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Market weekly – Corporate bonds: Resilience amid rising inflation (read or listen)

Thanks to central bank largesse, corporate bond markets weathered the depth of the Covid crisis well. Risks to credit markets today appear low with gradually improving fundamentals, neutral central bank policy and no major supply-demand imbalances.

Listen to the podcast with Victoria Whitehead, portfolio manager on the global credit team, or read the article below.

Are investors worried about the impact of rising interest rates and inflation expectations?

Inflation itself is not so much a problem for corporate bond markets nor are higher rates. Historically, these markets have reacted more to the volatility associated with rate rises rather than the actual rate rises themselves, causing credit spreads to widen (see exhibit 1). Looking at correlations – of what moves credit markets and spreads – the main factor is economic growth. Rate rises for a positive reason – more growth – are positive for credit markets and we tend to see spreads narrowing.

Accordingly, as the macroeconomic situation improves on the back of lockdowns being wound down, economies improving and company earnings showing rising momentum, we have seen credit markets outperform other fixed income segments such as government bond markets substantially this year. We have had low credit spread volatility recently.

We have two central bank meetings this month that could conceivably surprise: the ECB and the US Federal Reserve. However, on 10 June, the ECB signalled no change to its bond purchases. While it is possible that this week the Fed may ‘think aloud’ about tapering its asset purchases, we view the risks to credit markets as low. As a result, big moves in credit are unlikely: market positioning is shorter than at the time of previous tapers, and corporate cash buffers are higher.

How have corporate bond issuers been managing the Covid crisis?

They managed what initially was a very turbulent period relatively well. We were in uncharted territory. Bond spreads widened significantly last March, but it did not take long before central banks stepped in. The Fed started buying high-quality high-yield ‘crossover’ bonds to signal its support for corporates to the market. In Europe and the UK, central banks quickly stepped up their quantitative easing programmes.

In addition, companies issued enormous amounts of debt to shore up their balance sheets and liquidity, in part as they worried about the impact of the crisis on their credit ratings. As a result, we have seen no major rise in rating downgrades. What downgrades there were involved companies that were on the cusp of falling into the high-yield category anyway and the pandemic just brought forward the rating action.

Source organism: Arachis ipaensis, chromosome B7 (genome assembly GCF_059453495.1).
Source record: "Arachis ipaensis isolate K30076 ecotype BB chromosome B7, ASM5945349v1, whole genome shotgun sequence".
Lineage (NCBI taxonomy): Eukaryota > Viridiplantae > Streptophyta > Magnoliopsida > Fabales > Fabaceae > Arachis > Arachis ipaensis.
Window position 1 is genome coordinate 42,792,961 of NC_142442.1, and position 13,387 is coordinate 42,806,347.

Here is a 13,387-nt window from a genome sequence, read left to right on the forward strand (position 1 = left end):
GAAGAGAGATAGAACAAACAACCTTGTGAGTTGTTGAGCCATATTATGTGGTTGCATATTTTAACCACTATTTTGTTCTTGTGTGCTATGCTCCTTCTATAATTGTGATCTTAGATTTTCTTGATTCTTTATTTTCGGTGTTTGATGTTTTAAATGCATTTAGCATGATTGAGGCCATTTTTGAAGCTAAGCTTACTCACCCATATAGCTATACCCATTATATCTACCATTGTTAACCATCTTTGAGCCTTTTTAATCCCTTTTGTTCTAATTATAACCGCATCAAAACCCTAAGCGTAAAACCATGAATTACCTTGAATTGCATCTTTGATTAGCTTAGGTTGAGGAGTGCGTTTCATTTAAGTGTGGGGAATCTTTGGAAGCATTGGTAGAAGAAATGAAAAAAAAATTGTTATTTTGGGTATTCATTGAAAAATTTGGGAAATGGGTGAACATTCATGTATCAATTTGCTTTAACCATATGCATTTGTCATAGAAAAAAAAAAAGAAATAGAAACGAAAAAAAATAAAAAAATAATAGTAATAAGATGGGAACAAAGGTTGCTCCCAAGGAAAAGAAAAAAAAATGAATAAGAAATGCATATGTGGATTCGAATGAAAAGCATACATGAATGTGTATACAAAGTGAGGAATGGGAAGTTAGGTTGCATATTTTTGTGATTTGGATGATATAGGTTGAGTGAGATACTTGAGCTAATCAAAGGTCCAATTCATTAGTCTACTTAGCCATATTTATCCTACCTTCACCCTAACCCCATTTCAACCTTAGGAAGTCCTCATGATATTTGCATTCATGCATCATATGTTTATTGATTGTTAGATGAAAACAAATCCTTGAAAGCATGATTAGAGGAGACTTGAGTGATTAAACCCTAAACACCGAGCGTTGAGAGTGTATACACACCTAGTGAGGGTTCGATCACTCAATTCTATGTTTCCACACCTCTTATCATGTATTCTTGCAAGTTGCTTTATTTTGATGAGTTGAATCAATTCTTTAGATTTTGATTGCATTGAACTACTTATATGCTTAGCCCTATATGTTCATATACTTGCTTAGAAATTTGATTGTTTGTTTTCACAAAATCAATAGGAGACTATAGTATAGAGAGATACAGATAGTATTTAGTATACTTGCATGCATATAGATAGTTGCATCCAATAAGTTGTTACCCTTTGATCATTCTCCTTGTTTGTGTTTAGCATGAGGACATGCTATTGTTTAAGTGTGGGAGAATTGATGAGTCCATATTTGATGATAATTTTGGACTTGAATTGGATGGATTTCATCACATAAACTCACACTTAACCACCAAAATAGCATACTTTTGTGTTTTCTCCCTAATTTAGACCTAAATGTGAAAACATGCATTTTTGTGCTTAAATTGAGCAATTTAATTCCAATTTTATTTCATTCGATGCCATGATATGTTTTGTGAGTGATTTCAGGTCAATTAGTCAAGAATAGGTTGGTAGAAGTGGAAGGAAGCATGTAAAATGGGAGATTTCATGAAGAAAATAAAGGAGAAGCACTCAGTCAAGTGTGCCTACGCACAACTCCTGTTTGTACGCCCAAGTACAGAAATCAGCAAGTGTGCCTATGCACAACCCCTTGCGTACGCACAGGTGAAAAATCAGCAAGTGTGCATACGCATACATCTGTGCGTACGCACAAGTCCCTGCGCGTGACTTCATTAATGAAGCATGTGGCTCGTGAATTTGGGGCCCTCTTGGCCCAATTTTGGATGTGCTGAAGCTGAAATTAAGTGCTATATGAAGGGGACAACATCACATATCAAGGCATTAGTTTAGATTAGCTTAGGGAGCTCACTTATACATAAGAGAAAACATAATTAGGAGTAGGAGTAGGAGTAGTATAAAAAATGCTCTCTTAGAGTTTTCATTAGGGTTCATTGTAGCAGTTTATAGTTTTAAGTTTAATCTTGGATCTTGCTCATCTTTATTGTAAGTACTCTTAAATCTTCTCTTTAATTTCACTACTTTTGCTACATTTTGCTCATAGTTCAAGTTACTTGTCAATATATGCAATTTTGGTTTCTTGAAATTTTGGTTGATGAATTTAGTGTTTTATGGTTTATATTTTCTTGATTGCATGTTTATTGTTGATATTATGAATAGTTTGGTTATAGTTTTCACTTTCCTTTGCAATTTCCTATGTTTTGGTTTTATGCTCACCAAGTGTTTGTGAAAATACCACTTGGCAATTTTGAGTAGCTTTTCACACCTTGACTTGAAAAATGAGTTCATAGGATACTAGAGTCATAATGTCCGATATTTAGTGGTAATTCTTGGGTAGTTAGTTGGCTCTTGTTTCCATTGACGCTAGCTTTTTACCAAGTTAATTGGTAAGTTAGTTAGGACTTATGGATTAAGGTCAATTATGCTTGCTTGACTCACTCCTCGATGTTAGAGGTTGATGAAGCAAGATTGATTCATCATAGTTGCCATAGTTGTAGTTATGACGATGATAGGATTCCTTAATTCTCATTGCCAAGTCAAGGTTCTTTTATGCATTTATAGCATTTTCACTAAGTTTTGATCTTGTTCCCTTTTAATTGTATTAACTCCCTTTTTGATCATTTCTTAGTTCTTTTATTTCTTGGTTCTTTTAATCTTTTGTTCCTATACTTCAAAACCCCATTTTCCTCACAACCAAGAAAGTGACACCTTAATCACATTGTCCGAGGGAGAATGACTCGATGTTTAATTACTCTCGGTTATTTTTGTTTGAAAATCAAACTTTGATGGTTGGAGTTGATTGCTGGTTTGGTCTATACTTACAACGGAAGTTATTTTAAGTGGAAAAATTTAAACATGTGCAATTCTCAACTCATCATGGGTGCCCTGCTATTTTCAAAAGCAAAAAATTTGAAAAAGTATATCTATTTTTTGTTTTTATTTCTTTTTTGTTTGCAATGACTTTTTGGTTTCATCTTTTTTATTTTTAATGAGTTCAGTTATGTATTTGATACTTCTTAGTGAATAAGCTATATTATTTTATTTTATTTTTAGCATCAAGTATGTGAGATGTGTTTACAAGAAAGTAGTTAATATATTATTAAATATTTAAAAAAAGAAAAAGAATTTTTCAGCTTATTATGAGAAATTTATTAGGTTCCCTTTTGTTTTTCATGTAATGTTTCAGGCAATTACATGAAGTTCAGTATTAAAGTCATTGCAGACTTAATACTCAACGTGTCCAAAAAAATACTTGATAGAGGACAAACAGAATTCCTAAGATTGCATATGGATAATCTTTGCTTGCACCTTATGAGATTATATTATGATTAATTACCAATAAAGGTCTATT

Now, we are seeing issuers – the so-called rising stars – coming back into the investment-grade category on the back of the economic recovery. Corporate cash holdings remain at high levels with both liquidity ratios and coverage ratios close to all-time highs and notably stronger than at previous QE tapering points. This renders corporate defaults not only remote, but means supply pressures are low.

Are ESG considerations becoming more important in the credit market as well?

We have seen huge growth in the green bond market. To date, USD 180 billion worth has been issued globally – that is the equivalent of the full-year total in 2020 and also in 2019. Green bonds, which are being issued specifically to fund green projects, now make up 20% of the issuance.

Encouragingly, they are coming onto the radar of central banks and their asset purchase programmes. Interest in this still relatively small segment in general and the huge inflows mean that green bonds are being priced at a slight premium to existing corporate bonds. That is attracting more issuers.

Next to green bonds, there is growing interest in sustainability-linked bonds whose coupon is connected to specific indicators. The bond’s annual pay-out rises when the issuer fails to deliver on sustainability targets, creating an incentive for the issuer to meet environmental, social and governance (ESG) goals.

Any views expressed here are those of the author as of the date of publication, are based on available information, and are subject to change without notice. Individual portfolio management teams may hold different views and may take different investment decisions for different clients. This document does not constitute investment advice.

The value of investments and the income they generate may go down as well as up and it is possible that investors will not recover their initial outlay. Past performance is no guarantee for future returns.

Investing in emerging markets, or specialised or restricted sectors is likely to be subject to a higher-than-average volatility due to a high degree of concentration, greater uncertainty because less information is available, there is less liquidity or due to greater sensitivity to changes in market conditions (social, political and economic conditions).

Some emerging markets offer less security than the majority of international developed markets. For this reason, services for portfolio transactions, liquidation and conservation on behalf of funds invested in emerging markets may carry greater risk.

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